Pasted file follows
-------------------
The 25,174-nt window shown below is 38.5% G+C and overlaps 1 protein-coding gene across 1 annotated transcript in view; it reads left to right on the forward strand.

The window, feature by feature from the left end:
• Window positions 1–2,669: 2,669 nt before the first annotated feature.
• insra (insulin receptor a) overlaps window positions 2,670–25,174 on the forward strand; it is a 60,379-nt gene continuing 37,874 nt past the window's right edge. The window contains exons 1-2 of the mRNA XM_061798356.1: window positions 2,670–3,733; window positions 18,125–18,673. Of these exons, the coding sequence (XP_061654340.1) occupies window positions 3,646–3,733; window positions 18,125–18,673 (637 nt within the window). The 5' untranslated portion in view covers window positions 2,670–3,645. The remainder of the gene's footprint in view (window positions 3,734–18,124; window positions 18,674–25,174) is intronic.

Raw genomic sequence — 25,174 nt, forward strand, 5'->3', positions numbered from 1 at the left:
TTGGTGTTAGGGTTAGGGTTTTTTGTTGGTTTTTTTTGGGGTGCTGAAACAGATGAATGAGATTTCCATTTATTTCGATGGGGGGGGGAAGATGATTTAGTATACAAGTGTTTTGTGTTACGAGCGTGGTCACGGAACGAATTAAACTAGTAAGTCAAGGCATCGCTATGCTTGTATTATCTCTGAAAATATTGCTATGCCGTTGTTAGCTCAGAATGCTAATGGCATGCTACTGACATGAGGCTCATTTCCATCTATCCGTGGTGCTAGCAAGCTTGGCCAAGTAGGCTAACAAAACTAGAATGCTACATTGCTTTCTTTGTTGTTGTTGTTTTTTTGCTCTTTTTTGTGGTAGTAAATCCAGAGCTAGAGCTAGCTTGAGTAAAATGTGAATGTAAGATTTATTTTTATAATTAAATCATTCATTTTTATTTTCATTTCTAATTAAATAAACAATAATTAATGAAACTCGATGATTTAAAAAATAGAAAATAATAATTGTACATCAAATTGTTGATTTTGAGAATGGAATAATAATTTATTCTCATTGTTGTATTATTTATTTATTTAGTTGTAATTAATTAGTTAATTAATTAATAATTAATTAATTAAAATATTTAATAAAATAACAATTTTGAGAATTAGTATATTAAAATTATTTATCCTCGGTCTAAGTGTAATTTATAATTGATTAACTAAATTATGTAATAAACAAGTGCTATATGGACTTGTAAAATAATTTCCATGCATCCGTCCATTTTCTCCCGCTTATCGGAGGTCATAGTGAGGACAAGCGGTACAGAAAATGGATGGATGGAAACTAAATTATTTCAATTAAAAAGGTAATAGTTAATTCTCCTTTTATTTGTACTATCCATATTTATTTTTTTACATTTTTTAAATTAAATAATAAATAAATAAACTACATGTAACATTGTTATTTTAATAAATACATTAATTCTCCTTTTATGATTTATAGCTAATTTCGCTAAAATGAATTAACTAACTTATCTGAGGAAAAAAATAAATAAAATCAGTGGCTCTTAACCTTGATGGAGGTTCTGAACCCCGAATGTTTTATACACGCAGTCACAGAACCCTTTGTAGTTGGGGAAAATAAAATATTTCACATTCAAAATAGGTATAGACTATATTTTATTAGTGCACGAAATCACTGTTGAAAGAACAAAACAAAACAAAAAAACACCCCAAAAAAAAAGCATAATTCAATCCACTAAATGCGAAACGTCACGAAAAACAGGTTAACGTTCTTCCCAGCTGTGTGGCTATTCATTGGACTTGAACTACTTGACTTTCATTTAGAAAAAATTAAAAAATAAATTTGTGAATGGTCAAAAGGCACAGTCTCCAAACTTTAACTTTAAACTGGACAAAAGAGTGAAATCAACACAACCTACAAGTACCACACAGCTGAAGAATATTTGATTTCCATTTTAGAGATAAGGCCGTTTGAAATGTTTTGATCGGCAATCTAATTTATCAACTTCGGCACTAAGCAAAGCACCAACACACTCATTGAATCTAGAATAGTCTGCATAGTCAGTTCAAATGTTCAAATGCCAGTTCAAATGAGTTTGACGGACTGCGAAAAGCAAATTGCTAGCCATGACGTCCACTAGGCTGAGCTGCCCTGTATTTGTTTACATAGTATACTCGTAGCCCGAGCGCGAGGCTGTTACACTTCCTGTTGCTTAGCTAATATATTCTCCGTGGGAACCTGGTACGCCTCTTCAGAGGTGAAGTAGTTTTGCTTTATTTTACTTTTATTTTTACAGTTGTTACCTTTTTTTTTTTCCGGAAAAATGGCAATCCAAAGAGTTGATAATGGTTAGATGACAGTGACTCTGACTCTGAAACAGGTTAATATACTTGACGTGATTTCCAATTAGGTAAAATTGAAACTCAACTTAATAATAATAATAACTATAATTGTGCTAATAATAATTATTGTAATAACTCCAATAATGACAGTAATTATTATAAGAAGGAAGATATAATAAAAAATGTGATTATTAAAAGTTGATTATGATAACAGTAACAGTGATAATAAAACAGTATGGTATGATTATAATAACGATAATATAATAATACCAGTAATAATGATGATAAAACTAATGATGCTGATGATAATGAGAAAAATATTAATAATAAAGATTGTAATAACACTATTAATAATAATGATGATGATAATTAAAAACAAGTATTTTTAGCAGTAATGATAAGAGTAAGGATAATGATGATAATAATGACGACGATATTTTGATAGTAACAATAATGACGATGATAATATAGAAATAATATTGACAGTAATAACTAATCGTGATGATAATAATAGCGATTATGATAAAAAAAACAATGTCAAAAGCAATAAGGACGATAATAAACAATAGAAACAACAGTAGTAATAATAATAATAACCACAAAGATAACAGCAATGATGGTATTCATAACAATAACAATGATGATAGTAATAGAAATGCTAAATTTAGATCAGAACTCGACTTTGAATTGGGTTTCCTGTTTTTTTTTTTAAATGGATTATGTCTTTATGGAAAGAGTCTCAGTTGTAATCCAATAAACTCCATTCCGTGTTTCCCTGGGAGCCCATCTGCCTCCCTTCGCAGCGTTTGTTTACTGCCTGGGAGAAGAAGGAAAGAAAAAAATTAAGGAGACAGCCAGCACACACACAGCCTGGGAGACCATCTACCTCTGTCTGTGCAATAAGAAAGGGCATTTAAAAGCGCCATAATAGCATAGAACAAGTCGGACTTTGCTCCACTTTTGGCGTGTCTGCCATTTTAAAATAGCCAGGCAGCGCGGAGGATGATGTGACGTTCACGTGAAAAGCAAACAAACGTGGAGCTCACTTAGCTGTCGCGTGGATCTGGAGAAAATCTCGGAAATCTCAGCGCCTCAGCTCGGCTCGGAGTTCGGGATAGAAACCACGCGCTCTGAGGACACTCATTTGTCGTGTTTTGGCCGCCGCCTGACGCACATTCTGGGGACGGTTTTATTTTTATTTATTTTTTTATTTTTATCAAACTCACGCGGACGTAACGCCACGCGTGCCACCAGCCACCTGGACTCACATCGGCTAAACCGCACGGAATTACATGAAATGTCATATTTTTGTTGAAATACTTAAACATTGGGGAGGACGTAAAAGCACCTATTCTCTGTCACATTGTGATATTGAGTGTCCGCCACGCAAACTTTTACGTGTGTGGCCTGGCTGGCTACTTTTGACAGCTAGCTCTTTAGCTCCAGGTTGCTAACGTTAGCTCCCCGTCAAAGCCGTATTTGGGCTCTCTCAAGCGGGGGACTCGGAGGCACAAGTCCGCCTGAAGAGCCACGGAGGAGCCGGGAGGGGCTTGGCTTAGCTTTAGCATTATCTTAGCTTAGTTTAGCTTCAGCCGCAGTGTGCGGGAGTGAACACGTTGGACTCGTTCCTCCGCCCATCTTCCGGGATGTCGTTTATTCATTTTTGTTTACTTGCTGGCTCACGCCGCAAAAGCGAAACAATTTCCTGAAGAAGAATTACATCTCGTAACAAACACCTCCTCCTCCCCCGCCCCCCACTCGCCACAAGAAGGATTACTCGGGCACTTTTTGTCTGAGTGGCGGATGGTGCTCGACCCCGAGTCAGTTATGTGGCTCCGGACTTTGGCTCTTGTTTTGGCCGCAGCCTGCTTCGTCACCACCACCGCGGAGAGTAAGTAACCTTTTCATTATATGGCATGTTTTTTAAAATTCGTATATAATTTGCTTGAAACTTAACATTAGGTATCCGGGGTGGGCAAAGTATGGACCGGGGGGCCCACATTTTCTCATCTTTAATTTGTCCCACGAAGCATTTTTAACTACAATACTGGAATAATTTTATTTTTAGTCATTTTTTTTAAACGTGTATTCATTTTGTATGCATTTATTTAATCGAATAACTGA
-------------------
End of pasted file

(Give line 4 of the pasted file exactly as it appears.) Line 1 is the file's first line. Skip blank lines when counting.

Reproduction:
• insra (insulin receptor a) overlaps window positions 2,670–25,174 on the forward strand; it is a 60,379-nt gene continuing 37,874 nt past the window's right edge. The window contains exons 1-2 of the mRNA XM_061798356.1: window positions 2,670–3,733; window positions 18,125–18,673. Of these exons, the coding sequence (XP_061654340.1) occupies window positions 3,646–3,733; window positions 18,125–18,673 (637 nt within the window). The 5' untranslated portion in view covers window positions 2,670–3,645. The remainder of the gene's footprint in view (window positions 3,734–18,124; window positions 18,674–25,174) is intronic.